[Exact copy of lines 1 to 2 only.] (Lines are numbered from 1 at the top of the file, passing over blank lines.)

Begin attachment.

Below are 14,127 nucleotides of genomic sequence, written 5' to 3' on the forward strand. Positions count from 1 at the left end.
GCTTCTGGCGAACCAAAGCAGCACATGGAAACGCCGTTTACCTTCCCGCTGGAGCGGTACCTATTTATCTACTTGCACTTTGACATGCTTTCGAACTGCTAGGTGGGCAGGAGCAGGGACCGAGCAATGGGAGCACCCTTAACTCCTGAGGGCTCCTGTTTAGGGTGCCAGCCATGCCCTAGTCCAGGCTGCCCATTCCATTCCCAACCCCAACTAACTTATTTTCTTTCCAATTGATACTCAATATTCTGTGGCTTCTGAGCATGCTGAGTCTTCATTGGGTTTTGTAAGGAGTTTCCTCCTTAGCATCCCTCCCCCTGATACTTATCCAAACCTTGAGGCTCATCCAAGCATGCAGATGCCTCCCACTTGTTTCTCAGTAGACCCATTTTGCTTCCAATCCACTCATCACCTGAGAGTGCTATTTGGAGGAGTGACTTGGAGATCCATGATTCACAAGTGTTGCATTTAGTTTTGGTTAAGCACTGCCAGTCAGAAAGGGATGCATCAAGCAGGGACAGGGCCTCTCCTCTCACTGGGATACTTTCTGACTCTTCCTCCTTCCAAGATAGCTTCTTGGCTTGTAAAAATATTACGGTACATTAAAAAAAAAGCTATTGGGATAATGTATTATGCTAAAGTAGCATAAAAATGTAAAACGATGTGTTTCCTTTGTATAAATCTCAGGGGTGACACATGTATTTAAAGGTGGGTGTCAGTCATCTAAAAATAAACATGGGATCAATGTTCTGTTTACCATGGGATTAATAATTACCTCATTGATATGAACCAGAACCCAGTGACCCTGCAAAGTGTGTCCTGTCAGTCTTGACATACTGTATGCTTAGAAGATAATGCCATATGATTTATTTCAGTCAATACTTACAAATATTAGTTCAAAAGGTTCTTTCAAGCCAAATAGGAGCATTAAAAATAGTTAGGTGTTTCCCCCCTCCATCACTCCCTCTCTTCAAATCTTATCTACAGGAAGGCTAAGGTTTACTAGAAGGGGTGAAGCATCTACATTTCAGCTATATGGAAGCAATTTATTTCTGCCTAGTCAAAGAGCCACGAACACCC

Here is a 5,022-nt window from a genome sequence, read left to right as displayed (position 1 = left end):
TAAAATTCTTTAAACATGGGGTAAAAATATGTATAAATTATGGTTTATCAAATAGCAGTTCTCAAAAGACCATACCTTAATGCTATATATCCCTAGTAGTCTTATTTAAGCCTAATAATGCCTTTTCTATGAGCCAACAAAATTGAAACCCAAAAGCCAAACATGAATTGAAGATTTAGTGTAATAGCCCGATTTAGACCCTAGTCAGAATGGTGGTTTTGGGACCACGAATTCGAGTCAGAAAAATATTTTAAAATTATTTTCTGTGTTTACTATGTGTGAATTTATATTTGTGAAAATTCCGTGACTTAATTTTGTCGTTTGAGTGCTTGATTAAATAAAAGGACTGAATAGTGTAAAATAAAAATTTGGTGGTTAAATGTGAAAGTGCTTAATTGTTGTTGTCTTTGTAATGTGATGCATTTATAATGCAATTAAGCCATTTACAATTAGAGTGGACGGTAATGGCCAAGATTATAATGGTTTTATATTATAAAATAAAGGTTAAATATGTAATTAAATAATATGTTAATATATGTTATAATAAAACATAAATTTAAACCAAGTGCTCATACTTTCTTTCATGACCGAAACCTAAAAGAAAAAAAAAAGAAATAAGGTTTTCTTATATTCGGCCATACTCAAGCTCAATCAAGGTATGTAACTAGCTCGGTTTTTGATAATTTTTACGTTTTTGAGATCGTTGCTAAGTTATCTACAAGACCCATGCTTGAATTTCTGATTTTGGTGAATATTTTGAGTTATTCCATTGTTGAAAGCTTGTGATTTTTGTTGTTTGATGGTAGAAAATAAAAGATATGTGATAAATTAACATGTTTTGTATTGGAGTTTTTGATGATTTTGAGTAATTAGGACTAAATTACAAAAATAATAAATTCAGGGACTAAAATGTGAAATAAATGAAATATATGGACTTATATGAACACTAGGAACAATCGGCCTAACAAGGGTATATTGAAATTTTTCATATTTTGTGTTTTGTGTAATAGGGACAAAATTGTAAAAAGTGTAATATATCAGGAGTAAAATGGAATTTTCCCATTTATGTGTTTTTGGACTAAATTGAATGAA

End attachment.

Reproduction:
Below are 14,127 nucleotides of genomic sequence, written 5' to 3' on the forward strand. Positions count from 1 at the left end.
GCTTCTGGCGAACCAAAGCAGCACATGGAAACGCCGTTTACCTTCCCGCTGGAGCGGTACCTATTTATCTACTTGCACTTTGACATGCTTTCGAACTGCTAGGTGGGCAGGAGCAGGGACCGAGCAATGGGAGCACCCTTAACTCCTGAGGGCTCCTGTTTAGGGTGCCAGCCATGCCCTAGTCCAGGCTGCCCATTCCATTCCCAACCCCAACTAACTTATTTTCTTTCCAATTGATACTCAATATTCTGTGGCTTCTGAGCATGCTGAGTCTTCATTGGGTTTTGTAAGGAGTTTCCTCCTTAGCATCCCTCCCCCTGATACTTATCCAAACCTTGAGGCTCATCCAAGCATGCAGATGCCTCCCACTTGTTTCTCAGTAGACCCATTTTGCTTCCAATCCACTCATCACCTGAGAGTGCTATTTGGAGGAGTGACTTGGAGATCCATGATTCACAAGTGTTGCATTTAGTTTTGGTTAAGCACTGCCAGTCAGAAAGGGATGCATCAAGCAGGGACAGGGCCTCTCCTCTCACTGGGATACTTTCTGACTCTTCCTCCTTCCAAGATAGCTTCTTGGCTTGTAAAAATATTACGGTACATTAAAAAAAAAGCTATTGGGATAATGTATTATGCTAAAGTAGCATAAAAATGTAAAACGATGTGTTTCCTTTGTATAAATCTCAGGGGTGACACATGTATTTAAAGGTGGGTGTCAGTCATCTAAAAATAAACATGGGATCAATGTTCTGTTTACCATGGGATTAATAATTACCTCATTGATATGAACCAGAACCCAGTGACCCTGCAAAGTGTGTCCTGTCAGTCTTGACATACTGTATGCTTAGAAGATAATGCCATATGATTTATTTCAGTCAATACTTACAAATATTAGTTCAAAAGGTTCTTTCAAGCCAAATAGGAGCATTAAAAATAGTTAGGTGTTTCCCCCCTCCATCACTCCCTCTCTTCAAATCTTATCTACAGGAAGGCTAAGGTTTACTAGAAGGGGTGAAGCATCTACATTTCAGCTATATGGAAGCAATTTATTTCTGCCTAGTCAAAGAGCCACGAACACCC